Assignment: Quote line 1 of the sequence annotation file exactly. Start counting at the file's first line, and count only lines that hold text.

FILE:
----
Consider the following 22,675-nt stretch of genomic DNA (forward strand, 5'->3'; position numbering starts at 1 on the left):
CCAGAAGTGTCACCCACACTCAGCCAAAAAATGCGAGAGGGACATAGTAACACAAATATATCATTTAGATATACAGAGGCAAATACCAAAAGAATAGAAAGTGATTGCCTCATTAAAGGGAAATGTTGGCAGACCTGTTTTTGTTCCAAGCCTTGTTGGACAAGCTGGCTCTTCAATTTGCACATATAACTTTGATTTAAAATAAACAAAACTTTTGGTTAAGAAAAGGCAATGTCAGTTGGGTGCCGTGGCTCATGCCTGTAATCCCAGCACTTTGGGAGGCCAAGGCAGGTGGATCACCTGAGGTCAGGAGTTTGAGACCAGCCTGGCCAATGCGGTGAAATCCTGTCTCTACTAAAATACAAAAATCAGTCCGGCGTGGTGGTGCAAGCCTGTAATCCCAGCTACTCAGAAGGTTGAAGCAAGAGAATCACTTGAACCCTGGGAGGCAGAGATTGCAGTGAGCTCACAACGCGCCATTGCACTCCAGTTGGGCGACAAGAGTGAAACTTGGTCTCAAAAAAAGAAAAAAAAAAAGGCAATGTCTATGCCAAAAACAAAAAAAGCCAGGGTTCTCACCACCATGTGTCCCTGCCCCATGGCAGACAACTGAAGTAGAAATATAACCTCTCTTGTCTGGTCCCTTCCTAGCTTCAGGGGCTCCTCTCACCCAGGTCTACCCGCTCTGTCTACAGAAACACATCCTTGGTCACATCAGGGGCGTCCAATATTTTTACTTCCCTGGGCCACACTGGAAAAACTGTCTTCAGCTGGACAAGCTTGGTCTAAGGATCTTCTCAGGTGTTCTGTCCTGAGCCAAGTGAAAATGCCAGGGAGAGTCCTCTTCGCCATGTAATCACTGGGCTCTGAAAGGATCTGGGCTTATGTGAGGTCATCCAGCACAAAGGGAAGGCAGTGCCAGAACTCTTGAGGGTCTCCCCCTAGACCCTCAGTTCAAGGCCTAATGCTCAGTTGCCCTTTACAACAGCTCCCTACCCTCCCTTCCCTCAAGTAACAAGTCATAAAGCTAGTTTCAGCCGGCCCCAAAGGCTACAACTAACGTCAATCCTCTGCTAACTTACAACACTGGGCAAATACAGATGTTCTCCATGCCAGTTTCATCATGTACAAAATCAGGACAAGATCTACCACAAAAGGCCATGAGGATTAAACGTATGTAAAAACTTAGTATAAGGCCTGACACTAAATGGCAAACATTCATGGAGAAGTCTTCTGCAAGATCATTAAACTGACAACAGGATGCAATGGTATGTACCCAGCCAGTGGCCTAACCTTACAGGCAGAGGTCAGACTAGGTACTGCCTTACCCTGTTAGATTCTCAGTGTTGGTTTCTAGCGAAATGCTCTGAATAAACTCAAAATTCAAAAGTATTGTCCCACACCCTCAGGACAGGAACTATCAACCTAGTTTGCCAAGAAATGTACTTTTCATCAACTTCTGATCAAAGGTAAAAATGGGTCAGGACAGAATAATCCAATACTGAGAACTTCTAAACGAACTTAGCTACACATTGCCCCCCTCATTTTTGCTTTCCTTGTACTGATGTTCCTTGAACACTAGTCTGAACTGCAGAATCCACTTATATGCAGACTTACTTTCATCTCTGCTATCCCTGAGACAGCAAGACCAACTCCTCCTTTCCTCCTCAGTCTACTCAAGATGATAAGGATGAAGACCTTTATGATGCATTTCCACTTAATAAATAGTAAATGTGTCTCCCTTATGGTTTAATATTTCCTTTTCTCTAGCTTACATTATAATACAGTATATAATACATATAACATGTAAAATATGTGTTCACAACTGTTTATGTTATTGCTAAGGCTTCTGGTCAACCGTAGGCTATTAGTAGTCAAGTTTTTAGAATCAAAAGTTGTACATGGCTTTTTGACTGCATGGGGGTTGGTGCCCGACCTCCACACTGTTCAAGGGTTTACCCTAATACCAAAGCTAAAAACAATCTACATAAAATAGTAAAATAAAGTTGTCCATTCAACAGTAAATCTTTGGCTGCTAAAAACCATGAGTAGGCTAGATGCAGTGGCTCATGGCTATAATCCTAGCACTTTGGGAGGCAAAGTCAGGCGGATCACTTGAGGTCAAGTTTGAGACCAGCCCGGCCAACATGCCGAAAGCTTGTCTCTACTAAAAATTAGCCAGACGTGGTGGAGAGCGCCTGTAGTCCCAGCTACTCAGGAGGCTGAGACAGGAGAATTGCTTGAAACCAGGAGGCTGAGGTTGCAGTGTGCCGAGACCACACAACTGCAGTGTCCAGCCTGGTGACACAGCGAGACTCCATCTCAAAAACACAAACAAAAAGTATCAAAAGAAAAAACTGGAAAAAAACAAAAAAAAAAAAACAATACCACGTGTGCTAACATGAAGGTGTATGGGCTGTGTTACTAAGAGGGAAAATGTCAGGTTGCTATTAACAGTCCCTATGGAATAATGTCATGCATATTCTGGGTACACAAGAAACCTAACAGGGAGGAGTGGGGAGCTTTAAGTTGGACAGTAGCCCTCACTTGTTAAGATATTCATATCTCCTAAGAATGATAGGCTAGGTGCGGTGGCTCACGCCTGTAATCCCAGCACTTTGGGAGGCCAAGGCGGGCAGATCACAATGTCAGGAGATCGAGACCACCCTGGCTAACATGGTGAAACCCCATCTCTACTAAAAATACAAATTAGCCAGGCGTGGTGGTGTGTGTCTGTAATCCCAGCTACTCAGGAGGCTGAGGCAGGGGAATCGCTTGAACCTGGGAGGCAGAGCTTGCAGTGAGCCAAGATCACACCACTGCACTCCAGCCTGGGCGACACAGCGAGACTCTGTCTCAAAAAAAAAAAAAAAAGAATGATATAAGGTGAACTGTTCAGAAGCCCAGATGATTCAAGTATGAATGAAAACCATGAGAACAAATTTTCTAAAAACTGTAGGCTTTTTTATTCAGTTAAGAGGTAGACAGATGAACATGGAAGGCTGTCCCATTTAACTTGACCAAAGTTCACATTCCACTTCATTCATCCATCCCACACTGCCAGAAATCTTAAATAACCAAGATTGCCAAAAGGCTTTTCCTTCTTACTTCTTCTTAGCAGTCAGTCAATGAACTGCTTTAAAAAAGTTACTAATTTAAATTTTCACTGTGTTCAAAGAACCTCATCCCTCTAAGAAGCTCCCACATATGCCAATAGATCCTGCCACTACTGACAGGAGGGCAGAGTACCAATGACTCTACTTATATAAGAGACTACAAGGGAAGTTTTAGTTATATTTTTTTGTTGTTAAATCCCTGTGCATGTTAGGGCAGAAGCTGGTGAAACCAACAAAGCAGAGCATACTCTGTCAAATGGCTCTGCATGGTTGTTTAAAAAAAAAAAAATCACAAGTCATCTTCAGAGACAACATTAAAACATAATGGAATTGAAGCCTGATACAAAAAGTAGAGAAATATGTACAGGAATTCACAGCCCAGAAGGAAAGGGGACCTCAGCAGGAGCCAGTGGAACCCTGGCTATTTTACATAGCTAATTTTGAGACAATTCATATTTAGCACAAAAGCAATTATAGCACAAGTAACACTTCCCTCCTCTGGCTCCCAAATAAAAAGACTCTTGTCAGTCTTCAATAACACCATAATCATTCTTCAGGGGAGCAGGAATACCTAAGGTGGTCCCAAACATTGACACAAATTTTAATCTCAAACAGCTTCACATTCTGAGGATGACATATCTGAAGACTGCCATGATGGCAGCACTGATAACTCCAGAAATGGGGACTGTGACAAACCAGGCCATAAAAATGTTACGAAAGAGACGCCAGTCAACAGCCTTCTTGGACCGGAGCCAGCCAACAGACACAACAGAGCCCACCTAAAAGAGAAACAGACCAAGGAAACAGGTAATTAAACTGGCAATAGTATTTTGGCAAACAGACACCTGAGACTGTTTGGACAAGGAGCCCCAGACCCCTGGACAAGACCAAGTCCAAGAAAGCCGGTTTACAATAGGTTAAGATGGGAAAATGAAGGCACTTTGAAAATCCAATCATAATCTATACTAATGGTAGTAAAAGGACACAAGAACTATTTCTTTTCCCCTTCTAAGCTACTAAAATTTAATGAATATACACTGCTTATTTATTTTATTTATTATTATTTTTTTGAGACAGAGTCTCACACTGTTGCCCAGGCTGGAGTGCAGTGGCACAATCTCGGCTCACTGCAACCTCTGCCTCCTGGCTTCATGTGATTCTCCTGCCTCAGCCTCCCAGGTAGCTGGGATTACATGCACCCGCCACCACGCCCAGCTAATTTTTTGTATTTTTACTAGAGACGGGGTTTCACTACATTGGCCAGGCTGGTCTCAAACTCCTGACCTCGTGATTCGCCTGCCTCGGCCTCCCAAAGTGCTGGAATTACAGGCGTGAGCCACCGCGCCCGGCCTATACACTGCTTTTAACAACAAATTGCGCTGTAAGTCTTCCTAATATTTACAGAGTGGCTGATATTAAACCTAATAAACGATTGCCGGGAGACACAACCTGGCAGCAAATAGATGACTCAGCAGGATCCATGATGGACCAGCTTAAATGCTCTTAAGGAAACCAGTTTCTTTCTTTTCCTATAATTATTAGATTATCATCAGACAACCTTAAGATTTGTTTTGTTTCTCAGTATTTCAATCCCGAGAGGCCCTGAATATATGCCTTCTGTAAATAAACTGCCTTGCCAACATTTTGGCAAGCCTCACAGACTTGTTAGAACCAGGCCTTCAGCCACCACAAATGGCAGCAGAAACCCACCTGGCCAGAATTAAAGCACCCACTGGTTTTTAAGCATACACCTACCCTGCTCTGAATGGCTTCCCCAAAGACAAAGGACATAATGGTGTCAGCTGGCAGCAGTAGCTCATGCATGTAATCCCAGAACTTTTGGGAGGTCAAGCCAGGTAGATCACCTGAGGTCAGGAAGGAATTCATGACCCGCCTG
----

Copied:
Consider the following 22,675-nt stretch of genomic DNA (forward strand, 5'->3'; position numbering starts at 1 on the left):